All of this data is extremely important when you apply for life insurance coverage.
Since stroke is a condition affecting millions of Americans, and people who have had one stroke are prone to additional strokes, life insurance underwriters take a history of stroke very seriously.
In addition to your standard medical examination, an underwriter will likely ask the following questions:
- How old were you when you had your stroke?
- How much time has passed since your last stroke?
- What treatment did you receive?
- Are you still receiving treatment or taking any medications?
- What health or lifestyle changes have you made since your stroke?
- Do you have a family history of stroke?
- How often do you see your doctor or neurologist?
People who have strokes when they are younger will raise red flags for underwriters, so they should be in excellent health when they apply for life insurance. Expect your height, weight, blood pressure, blood sugar, and cholesterol levels to be assessed.
Life insurance companies want to see a stroke sufferer is making their health a top priority, so being under the care of a doctor, and showing you are properly following a treatment plan, is of the utmost importance during the application process.
Since stroke affects everyone differently, and causes different long-term complications, life insurance underwriters look at each application on a case-by-case basis.
If you had a stroke after age 55, but are in otherwise good health and see your doctor regularly for check-ups, you can expect to receive a Standard health rating. You will pay base premiums, or those of a person in average health.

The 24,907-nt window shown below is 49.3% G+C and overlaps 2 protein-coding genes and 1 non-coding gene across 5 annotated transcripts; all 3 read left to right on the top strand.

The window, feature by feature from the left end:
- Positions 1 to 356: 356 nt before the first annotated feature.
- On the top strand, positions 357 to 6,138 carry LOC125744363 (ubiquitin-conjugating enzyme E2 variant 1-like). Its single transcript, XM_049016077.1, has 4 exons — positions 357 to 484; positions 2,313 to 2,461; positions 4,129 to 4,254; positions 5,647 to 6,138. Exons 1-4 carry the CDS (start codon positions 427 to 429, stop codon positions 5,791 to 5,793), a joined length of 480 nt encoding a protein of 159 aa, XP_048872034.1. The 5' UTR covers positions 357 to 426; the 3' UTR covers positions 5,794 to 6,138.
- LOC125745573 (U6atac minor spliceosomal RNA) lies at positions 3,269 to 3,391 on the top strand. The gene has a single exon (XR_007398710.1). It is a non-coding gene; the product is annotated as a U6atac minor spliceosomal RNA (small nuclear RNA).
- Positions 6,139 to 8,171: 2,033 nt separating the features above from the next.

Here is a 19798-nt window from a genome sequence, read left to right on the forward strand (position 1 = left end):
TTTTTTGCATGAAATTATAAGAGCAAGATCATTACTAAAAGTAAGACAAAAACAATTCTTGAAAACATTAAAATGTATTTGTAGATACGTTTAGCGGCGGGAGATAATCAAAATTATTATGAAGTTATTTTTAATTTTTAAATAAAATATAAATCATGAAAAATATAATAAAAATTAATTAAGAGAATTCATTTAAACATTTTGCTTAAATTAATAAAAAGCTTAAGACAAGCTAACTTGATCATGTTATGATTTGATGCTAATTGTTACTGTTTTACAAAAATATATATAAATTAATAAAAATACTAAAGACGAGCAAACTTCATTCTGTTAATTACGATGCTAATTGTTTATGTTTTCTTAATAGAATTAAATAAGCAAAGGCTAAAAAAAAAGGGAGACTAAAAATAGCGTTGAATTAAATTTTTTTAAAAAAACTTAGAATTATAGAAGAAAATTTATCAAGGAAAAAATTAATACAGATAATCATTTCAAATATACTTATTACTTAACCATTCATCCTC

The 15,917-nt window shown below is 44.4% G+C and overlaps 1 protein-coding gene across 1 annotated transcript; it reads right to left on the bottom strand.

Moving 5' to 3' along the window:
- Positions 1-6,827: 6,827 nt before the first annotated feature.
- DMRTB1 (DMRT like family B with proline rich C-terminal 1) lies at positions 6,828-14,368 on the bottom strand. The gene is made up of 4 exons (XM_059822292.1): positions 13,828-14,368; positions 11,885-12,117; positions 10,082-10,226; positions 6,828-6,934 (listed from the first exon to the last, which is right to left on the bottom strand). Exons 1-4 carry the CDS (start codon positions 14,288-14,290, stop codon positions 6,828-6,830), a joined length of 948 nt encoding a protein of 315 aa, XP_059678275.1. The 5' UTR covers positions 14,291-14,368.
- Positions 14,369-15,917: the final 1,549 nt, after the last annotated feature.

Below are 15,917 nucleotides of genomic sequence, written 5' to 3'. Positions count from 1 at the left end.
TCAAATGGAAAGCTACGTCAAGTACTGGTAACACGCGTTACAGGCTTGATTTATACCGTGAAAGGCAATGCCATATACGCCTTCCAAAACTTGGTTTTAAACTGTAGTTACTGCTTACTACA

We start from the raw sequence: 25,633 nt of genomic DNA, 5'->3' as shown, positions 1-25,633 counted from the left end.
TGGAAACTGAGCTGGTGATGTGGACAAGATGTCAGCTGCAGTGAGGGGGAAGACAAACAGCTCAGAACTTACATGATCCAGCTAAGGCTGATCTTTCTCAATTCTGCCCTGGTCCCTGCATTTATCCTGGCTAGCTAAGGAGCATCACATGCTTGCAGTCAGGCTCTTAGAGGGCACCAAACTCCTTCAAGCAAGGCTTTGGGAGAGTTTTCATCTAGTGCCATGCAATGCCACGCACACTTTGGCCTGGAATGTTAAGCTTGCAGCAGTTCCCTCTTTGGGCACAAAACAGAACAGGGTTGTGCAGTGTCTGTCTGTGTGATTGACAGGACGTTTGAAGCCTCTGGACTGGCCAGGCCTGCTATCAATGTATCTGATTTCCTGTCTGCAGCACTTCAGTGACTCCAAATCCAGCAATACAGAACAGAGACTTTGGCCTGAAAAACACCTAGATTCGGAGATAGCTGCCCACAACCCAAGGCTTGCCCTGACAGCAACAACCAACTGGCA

Individuals who had strokes before the age of 50, and can prove they are healthy, active, and a non-smoker, may receive a Standard or Mild Sub-Standard rating. This could mean a small increase in premiums from the base rate.
If you had a stroke after age 55 and you have other serious health conditions, such as heart disease or diabetes, you should expect to receive a Sub-Standard rating, including higher premiums. If you keep your health conditions under control and follow a doctor-recommended treatment plan, you may qualify for lower premiums in the future.
If you have had multiple strokes, are obese, or have more than one serious health condition, your application may be declined. In this case, you should work with an experienced life insurance agent to determine your options.
Just as life after stroke is complicated but doable, so is getting life insurance. Navigating the waters may be tricky, but working with an independent insurance agent can help you find your way.
Knowing how to approach the application process for life insurance after having a stroke is made simpler when you work with an experienced agent.
They know what life insurance companies look for and ask about, and can help you prepare the best application possible.
They will review your medical history and recommend life insurance companies that will consider you a lower risk.
Theycan even help you apply, draft a clear cover letter, and work with the underwriters on your behalf to get the kind of coverage you and your family deserve.
There may be unknowns about the future after a stroke, but you don’t have to let another day go by without knowing about life insurance.